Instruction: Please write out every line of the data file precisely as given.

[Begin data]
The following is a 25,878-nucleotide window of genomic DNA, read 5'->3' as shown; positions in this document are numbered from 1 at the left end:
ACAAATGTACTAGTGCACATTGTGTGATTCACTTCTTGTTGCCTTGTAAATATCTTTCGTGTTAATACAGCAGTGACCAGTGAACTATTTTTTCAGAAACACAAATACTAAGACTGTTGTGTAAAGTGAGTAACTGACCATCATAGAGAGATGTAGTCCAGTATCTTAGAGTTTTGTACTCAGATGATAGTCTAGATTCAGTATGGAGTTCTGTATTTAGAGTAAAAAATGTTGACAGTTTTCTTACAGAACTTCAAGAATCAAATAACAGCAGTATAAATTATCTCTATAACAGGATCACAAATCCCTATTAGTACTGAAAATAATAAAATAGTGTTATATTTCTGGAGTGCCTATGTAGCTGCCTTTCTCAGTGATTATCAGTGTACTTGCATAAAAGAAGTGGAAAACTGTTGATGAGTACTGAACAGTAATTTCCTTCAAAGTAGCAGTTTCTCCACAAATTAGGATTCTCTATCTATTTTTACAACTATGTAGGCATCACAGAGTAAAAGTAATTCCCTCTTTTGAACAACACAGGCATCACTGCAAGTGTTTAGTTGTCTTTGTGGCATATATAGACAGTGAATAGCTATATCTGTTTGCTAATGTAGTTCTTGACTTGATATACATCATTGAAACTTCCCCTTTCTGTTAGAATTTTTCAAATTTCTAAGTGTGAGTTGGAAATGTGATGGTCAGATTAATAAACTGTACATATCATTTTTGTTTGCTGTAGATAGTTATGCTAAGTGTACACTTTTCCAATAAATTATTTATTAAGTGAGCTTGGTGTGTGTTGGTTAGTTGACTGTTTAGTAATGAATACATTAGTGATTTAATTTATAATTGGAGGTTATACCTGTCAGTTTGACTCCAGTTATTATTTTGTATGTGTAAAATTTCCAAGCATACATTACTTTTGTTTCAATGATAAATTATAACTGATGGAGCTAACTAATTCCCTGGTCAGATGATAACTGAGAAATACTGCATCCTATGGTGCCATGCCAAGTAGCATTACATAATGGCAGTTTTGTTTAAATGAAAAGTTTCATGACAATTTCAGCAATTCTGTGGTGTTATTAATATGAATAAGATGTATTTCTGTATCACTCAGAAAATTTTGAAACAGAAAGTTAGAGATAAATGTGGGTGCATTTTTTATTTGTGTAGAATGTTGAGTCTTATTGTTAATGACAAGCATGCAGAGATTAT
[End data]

The following is a 25,878-nucleotide window of genomic DNA, read 5'->3' as shown; positions in this document are numbered from 1 at the left end:
ACAAATGTACTAGTGCACATTGTGTGATTCACTTCTTGTTGCCTTGTAAATATCTTTCGTGTTAATACAGCAGTGACCAGTGAACTATTTTTTCAGAAACACAAATACTAAGACTGTTGTGTAAAGTGAGTAACTGACCATCATAGAGAGATGTAGTCCAGTATCTTAGAGTTTTGTACTCAGATGATAGTCTAGATTCAGTATGGAGTTCTGTATTTAGAGTAAAAAATGTTGACAGTTTTCTTACAGAACTTCAAGAATCAAATAACAGCAGTATAAATTATCTCTATAACAGGATCACAAATCCCTATTAGTACTGAAAATAATAAAATAGTGTTATATTTCTGGAGTGCCTATGTAGCTGCCTTTCTCAGTGATTATCAGTGTACTTGCATAAAAGAAGTGGAAAACTGTTGATGAGTACTGAACAGTAATTTCCTTCAAAGTAGCAGTTTCTCCACAAATTAGGATTCTCTATCTATTTTTACAACTATGTAGGCATCACAGAGTAAAAGTAATTCCCTCTTTTGAACAACACAGGCATCACTGCAAGTGTTTAGTTGTCTTTGTGGCATATATAGACAGTGAATAGCTATATCTGTTTGCTAATGTAGTTCTTGACTTGATATACATCATTGAAACTTCCCCTTTCTGTTAGAATTTTTCAAATTTCTAAGTGTGAGTTGGAAATGTGATGGTCAGATTAATAAACTGTACATATCATTTTTGTTTGCTGTAGATAGTTATGCTAAGTGTACACTTTTCCAATAAATTATTTATTAAGTGAGCTTGGTGTGTGTTGGTTAGTTGACTGTTTAGTAATGAATACATTAGTGATTTAATTTATAATTGGAGGTTATACCTGTCAGTTTGACTCCAGTTATTATTTTGTATGTGTAAAATTTCCAAGCATACATTACTTTTGTTTCAATGATAAATTATAACTGATGGAGCTAACTAATTCCCTGGTCAGATGATAACTGAGAAATACTGCATCCTATGGTGCCATGCCAAGTAGCATTACATAATGGCAGTTTTGTTTAAATGAAAAGTTTCATGACAATTTCAGCAATTCTGTGGTGTTATTAATATGAATAAGATGTATTTCTGTATCACTCAGAAAATTTTGAAACAGAAAGTTAGAGATAAATGTGGGTGCATTTTTTATTTGTGTAGAATGTTGAGTCTTATTGTTAATGACAAGCATGCAGAGATTAT